I really struggled with this week prompt from Amy Johnson Crow on her 52 Ancestors series.
The question is if I could sit down to dinner with any of my ancestors who would I pick? Who would I pick? I have actually mused on this all week. To be honest, I would have them all come, cameras and recorders set up all over the place! Could you imagine?
Or if I could be in attendance at a family gathering, just sit back and take it all in.
The Stewart family
Maybe a bit of a cop-out but if I could I would want it all!
I am following the challenge issued by Amy Johnson Crow to write about 52 Ancestors in 52 weeks.
A simple word, start, but start what? For me, it means starting my 2018 genealogy journey.
I have decided that I will create a second genealogy book this year. The focus will be my maternal Stewart family. I do not have an abundance of information but it can be surprising once you begin gathering information, there is often more than a person thought.
How will I start?
- Creating a file on my computer labeled Stewart book, start moving documents & pictures into it, start thinking of the plan
- Start asking cousins for their input
- Start envisioning what records to include
- Start planning if I need to visit an Archives
- Start putting my paper files for the Stewart family in a box by my computer
So here we go with the beginning of 2018 and the start to many new genealogy discoveries and accomplishments!
What will you start in 2018?
Murder is a horrible thing and when you encounter it in your family research it is VERY hard to know how to handle it. It is one thing to find a murder but to also discover a child that has murdered their parent, it is simply shocking. I did not know this story until I was researching a branch in my maternal line. Distance and time had made it so our families were not close, and I would imagine that this would NOT be a story that would be easily shared.
Sadly this is what I encountered when researching my tree. I asked a researcher living where my family was located of any information they could find in the newspaper; that is when it all started unraveling.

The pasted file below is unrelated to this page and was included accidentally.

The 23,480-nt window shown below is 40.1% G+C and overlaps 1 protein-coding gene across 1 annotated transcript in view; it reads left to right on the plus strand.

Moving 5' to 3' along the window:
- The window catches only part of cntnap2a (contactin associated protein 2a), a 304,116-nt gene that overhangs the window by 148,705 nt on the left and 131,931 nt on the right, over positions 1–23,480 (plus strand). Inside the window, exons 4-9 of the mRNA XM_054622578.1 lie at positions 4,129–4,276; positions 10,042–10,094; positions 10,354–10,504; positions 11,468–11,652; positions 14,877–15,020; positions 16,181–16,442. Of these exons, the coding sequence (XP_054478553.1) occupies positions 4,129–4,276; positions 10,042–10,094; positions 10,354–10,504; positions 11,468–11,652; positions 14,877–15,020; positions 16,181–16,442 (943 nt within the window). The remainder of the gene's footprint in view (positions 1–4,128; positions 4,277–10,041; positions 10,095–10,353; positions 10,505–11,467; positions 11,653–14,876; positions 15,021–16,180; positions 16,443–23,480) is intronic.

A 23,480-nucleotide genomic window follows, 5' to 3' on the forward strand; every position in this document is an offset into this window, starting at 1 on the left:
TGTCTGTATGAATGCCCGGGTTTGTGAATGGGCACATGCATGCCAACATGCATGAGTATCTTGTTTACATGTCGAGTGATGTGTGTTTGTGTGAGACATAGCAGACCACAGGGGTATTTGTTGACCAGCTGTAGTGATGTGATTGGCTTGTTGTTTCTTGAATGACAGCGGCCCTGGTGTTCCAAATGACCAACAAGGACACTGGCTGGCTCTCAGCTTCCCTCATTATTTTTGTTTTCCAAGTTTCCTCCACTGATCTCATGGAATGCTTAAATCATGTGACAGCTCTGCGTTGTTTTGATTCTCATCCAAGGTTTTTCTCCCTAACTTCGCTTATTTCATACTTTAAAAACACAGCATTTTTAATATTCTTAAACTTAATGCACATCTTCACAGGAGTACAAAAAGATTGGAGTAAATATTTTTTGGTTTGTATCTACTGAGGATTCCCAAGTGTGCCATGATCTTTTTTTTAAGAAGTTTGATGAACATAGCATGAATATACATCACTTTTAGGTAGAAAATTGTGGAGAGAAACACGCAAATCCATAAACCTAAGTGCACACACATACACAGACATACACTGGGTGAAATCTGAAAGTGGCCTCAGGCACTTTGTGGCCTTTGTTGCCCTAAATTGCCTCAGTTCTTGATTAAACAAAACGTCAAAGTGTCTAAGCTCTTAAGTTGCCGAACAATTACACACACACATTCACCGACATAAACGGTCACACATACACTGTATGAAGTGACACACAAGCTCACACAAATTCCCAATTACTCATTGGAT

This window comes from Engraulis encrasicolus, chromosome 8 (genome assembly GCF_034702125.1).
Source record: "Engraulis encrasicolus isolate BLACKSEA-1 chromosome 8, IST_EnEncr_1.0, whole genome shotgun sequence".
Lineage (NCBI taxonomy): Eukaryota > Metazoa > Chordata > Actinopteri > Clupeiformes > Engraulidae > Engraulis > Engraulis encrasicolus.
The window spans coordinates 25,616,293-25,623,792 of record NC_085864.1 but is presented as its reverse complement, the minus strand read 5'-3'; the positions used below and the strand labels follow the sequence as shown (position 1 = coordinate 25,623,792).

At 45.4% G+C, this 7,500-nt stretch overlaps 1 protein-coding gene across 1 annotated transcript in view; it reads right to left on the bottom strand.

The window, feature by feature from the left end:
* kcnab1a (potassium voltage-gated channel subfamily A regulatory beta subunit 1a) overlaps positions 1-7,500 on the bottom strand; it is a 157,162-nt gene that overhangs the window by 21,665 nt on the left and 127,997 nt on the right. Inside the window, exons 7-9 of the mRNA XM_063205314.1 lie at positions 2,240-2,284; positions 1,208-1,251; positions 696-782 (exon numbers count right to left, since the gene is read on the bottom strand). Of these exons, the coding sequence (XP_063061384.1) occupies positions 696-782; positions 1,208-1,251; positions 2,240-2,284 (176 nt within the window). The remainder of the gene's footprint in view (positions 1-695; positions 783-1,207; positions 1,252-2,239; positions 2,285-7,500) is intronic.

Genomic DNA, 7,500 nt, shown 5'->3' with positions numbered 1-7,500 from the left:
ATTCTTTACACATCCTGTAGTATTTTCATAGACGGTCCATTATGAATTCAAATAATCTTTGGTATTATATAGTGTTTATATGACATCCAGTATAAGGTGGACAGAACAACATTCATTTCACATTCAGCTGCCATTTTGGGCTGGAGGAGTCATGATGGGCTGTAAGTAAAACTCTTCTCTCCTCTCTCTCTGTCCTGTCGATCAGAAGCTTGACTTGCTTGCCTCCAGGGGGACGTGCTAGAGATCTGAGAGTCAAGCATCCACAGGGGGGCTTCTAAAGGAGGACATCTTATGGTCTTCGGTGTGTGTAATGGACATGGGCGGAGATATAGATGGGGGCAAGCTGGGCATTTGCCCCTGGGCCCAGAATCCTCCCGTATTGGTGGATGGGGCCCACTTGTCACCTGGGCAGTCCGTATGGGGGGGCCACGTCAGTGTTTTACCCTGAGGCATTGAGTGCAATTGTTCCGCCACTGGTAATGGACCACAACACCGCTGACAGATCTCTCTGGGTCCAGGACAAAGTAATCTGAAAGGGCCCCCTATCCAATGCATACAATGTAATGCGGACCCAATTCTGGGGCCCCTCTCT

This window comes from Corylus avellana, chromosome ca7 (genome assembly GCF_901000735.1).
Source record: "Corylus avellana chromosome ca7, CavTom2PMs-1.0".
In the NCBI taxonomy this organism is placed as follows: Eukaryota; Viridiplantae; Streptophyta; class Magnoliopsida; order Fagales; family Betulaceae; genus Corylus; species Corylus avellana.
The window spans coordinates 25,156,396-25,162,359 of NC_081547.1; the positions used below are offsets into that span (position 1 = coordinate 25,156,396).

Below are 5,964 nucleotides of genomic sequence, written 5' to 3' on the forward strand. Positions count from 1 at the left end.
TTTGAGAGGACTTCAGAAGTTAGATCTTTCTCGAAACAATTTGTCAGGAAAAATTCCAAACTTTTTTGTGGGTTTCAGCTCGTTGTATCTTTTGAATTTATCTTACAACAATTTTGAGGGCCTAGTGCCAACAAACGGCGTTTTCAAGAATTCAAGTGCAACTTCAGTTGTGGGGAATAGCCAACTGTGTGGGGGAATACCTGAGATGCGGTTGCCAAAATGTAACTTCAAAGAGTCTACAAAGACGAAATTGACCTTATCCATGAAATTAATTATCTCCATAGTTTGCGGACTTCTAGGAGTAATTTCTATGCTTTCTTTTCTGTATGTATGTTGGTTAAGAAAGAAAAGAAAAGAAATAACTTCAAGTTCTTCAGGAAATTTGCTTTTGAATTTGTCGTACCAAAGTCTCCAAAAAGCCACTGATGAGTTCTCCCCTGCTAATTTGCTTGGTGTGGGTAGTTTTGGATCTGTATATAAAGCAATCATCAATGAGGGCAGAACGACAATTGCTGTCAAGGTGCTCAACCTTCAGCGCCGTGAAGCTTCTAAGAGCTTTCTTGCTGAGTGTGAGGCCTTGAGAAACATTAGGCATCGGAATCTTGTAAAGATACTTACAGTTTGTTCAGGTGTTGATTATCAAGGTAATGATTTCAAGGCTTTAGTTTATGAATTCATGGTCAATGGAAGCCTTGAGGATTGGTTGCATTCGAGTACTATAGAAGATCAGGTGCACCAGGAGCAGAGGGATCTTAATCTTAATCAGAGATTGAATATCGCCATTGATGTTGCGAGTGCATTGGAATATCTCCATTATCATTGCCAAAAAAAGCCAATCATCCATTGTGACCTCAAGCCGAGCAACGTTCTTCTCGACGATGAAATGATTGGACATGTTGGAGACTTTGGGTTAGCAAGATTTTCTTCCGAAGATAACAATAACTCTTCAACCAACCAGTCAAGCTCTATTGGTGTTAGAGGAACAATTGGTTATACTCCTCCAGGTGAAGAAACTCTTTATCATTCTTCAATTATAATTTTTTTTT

It seems to me that when someone dies under these circumstance it can over shadow a life. Family members who are dealing with the fall-out may be forced to grieve in quiet and not spend the time remembering the life that was well-lived. This is a my chance to talk about the life of Elizabeth (Young) Redmond that I have learned through my research.
Elizabeth Young was born in Orangeville, Ontario about 1880 to parents William and Elizabeth Harrop. When she was 8, Elizabeth along with her 7 siblings lost their father who was a gardener. Elizabeth was the 2nd youngest of the children and would have been greatly impacted her loss.
In 1905 when she was 26, Elizabeth married Michael Redmond, a labourer and 14 years her senior. The 1911 census shows the family with 3 children and Michael’s mother Mary (Shields) Redmond living with them, Michael was employed at the stockyards.
The following census in 1921 shows the parents, 6 children and Elizabeth’s mother Elizabeth living in the house.
The kids grow up, they belong to the local church groups, play piano, enjoy friendships, and start getting married, and time passes. Michael Redmond beloved father dies in 1936 and is buried
Time & Guide
17 Dec 1936
Then in 1942 the headlines scream –